Released in 1998, we didn’t discover this title until 2000. On the occasion my friends and I finished exams at the same time, we would walk up to Woodside to get food and play. This machine had appeared at roughly the same time and for the next week, we played it every chance we got.
Credits seemed to last a good amount of time when playing as a foursome. More importantly, you could get a code to claim back your level the next time you played. Trust me, when you’ve levelled up and realise an exam is starting, it was important to get this.
Like Title Fight, multiplayer was the way to go. Playing alone was a) lonely and b) impossibly hard thanks to giant swarms of enemies. There was a home console release so will give it a try at some point, I bet it isn’t as fun as I remember. Finally, for the PC geeks out there. It used the 3DFX chipset to generate it’s graphics – super sexy.
Machine 5: Crazy Taxi
Come on, you just said that title in the voice didn’t you? I know you’re also singing ‘All I Want’ by the Offspring. I could leave the memory at that couldn’t I – it’s an arcade classic and we all know it.
It really didn’t matter that Woodside didn’t get the sit down cabinet of Crazy Taxi. The music drew people in and often a queue to play formed. This and Gauntlet were probably the last arcade machines I remember costing 50p a play before everything went to £1+.
On a quiet day, you could rack up two or three credits but be prepared for whinging if other people turned up. By far, this appeared to be the most popular cabinet for a long time.
Like Cruis’n USA, the home console version stayed true to the arcade original. Owning this on Dreamcast was a must and yes, it kept the original soundtrack. If you want to get the original soundtrack game on modern hardware, I highly advise you get the iOS release. You lose the brands like Pizza Hut but music is unchanged from the original.
Arcade 3: Borth Beach, Wales
Do you remember me saying I wasn’t cool at school? A total geek? Well, I’m also proud that I was a member of the Chemistry Club at Parmiters School. Wednesday lunch times saw a small group of us learning how to make flash powder, explode giant gas bubbles and make flammable soap. Being a member of this elite group of geeks got you an invite to the clubs Summer holiday. Crammed in to a minibus, the group would travel to Tal-y-bont where the school had a field centre. Each day was crammed full of activities but by the far the best, was fish and chips in Borth, a trip to the arcade and then playing on the sand dunes.
Borth was a tiny sea side village and it’s single arcade was heavily out of date, even for us. We still spent a load of cash in there and had huge amounts of fun. Don’t expect to go now, it’s scheduled for or has been demolished leaving no arcade at all.
Machine 6: Area 51
Another light gun game and thanks to the decrepit nature of the arcade, it was cheap as chips to play. Markedly easier than Alien 3 and T2 from above, Alien 51 gave a lot of bang for the buck. I remember getting pretty close to the end on a handful of credits. Don’t forget, around this time we had all been playing Time Crisis and for me, that was a credit stealing dick.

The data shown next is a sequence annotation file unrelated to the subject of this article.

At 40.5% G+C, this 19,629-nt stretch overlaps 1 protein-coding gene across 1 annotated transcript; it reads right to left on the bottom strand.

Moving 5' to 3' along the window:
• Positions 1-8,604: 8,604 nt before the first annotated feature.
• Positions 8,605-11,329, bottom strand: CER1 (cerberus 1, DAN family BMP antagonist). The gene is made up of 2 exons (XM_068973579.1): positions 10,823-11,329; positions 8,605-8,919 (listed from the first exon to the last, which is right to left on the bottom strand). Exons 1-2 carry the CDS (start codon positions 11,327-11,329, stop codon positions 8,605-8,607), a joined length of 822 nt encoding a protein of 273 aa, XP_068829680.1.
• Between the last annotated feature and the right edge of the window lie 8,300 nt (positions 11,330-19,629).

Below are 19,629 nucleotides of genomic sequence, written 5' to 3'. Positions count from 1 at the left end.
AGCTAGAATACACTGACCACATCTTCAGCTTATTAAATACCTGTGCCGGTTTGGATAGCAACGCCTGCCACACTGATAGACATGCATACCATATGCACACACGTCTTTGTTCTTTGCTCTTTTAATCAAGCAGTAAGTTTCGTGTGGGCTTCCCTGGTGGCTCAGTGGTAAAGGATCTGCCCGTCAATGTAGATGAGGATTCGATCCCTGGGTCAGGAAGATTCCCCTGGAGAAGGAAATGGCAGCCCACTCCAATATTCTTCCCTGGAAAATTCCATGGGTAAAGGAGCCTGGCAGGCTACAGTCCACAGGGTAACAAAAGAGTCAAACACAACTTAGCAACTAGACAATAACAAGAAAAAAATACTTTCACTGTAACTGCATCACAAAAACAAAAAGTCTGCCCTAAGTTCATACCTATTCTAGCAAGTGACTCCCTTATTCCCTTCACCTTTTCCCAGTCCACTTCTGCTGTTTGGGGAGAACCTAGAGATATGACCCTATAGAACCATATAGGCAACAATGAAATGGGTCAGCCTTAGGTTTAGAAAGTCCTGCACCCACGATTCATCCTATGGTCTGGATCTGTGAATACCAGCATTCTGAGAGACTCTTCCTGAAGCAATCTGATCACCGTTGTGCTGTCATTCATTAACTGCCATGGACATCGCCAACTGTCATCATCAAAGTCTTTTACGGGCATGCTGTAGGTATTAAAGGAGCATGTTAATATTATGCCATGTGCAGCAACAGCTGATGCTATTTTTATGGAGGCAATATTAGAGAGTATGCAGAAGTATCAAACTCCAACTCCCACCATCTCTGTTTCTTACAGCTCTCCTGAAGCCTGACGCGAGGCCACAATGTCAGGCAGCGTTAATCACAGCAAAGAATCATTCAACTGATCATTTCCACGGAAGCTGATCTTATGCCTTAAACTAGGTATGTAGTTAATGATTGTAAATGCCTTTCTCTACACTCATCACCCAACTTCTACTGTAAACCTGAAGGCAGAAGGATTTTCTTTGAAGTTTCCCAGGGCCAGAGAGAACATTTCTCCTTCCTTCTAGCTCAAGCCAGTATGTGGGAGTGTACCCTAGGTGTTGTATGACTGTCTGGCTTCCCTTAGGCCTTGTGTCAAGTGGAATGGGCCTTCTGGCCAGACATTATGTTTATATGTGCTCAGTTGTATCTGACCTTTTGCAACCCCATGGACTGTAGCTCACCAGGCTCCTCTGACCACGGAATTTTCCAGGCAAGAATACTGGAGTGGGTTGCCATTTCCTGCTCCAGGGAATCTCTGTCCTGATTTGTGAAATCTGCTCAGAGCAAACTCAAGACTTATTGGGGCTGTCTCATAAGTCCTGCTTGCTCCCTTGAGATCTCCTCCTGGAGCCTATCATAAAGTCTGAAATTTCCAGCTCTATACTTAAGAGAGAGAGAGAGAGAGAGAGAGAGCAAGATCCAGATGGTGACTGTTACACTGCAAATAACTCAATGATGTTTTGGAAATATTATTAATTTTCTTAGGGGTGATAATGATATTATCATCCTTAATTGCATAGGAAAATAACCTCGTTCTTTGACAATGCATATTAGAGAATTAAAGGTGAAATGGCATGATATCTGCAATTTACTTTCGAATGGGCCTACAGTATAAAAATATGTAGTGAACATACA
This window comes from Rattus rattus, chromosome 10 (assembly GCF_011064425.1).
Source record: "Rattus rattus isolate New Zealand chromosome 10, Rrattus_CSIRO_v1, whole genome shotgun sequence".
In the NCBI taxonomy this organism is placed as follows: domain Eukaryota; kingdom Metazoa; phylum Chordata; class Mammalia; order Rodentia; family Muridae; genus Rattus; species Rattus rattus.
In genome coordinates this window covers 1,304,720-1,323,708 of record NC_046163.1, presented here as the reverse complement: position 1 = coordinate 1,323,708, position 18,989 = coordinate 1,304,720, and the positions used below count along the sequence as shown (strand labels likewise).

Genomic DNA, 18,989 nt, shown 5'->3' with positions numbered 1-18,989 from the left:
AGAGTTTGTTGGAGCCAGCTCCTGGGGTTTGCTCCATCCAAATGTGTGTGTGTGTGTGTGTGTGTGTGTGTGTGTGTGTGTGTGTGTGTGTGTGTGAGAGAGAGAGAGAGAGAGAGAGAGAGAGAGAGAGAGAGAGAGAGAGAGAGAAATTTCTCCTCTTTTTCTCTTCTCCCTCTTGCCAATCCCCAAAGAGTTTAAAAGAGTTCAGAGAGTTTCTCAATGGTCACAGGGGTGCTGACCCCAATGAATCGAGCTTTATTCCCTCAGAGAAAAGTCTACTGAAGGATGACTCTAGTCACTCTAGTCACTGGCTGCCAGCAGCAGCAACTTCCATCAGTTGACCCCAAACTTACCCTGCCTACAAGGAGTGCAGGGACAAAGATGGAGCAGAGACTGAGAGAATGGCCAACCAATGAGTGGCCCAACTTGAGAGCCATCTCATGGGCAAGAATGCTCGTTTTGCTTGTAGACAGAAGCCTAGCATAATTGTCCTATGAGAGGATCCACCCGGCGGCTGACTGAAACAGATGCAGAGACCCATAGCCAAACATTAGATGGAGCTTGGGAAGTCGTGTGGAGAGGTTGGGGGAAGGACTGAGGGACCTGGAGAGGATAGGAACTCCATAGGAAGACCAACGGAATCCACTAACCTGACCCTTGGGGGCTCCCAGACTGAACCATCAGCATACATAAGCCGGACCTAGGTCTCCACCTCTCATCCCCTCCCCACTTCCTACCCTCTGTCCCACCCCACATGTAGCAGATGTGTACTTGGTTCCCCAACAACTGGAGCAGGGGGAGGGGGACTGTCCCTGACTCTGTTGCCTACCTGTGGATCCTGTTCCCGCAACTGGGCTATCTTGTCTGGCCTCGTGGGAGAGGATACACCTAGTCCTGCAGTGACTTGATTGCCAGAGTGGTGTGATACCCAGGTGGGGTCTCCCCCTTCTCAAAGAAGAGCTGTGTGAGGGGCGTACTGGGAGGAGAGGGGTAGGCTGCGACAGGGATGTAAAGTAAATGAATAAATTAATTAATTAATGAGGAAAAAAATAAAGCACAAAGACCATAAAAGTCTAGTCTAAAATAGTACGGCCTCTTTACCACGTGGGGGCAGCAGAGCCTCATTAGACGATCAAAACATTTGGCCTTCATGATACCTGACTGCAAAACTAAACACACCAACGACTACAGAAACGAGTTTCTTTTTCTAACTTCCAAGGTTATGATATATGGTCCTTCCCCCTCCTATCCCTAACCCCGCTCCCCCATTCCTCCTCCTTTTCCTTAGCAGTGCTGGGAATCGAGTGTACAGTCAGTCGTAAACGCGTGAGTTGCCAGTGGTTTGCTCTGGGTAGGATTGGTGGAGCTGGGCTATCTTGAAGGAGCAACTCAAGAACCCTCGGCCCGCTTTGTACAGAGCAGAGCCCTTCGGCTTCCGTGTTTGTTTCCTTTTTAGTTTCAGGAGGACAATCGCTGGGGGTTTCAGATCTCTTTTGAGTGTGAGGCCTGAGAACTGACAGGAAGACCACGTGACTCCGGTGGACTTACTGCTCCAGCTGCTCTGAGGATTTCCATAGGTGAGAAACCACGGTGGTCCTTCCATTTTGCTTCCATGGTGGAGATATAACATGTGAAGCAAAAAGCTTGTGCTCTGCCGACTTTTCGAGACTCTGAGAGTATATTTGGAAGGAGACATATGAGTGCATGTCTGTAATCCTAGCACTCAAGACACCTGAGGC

Cheesy acting, over the top guns and explosions made Area 51 a really fun game. Going up against the likes of Virtua Cop or Lethal Enforcer, Area 51 is a solid contender. Unfortunately, this would be start of a run of more impressive shooters making Area 51 look dated.
Arcade 4: Sega World, Yaohan Plaza, Colindale
Oh boy, who remembers this phenomenal place? A vast shopping centre based on everything Japanese, ranging from shops to supermarkets. Most importantly, there was a SegaDome. There were hundreds of machines in this location, ranging from old to new but all Sega (funny that).
I was under the age of 10 when I got to visit this site. Mum and Dad wanted a different Sunday out than the normal churches they visited. We all bundled in to the car and came here, little did they know it had a huge arcade that would blow my mind. There is only one big memory I have from here so it’s fitting to end this post with it..
Machine 7: The R360
Genuinely, I nearly shit myself playing this. All I had seen was a cool looking fighter pilot game (G-Loc) and I pestered Mum and Dad to let me play it. None of us understood why the game cost more than every other or why there was an attendant, they should have asked I guess.
I was told ‘start off gently’ and the attendant started the game. Promptly, I pulled straight up, spinning me a full 360. Panicking, the joystick started being thrown around to stop it. It looked more like a NASA astronaut test than a game. Somehow, I managed to get myself levelled out and feeling a little nauseous, finished the game in hand. Parents: Laughing at your kids is perfectly acceptable.
In short, the game blew my brain and introduced me to the intensity of immersive games.
What memories do you have of local arcades? Have you got one local? Comment or send us a message over on Social Medial.
The most interesting videos to watch are the ones about the R360, check them out over on YouTube.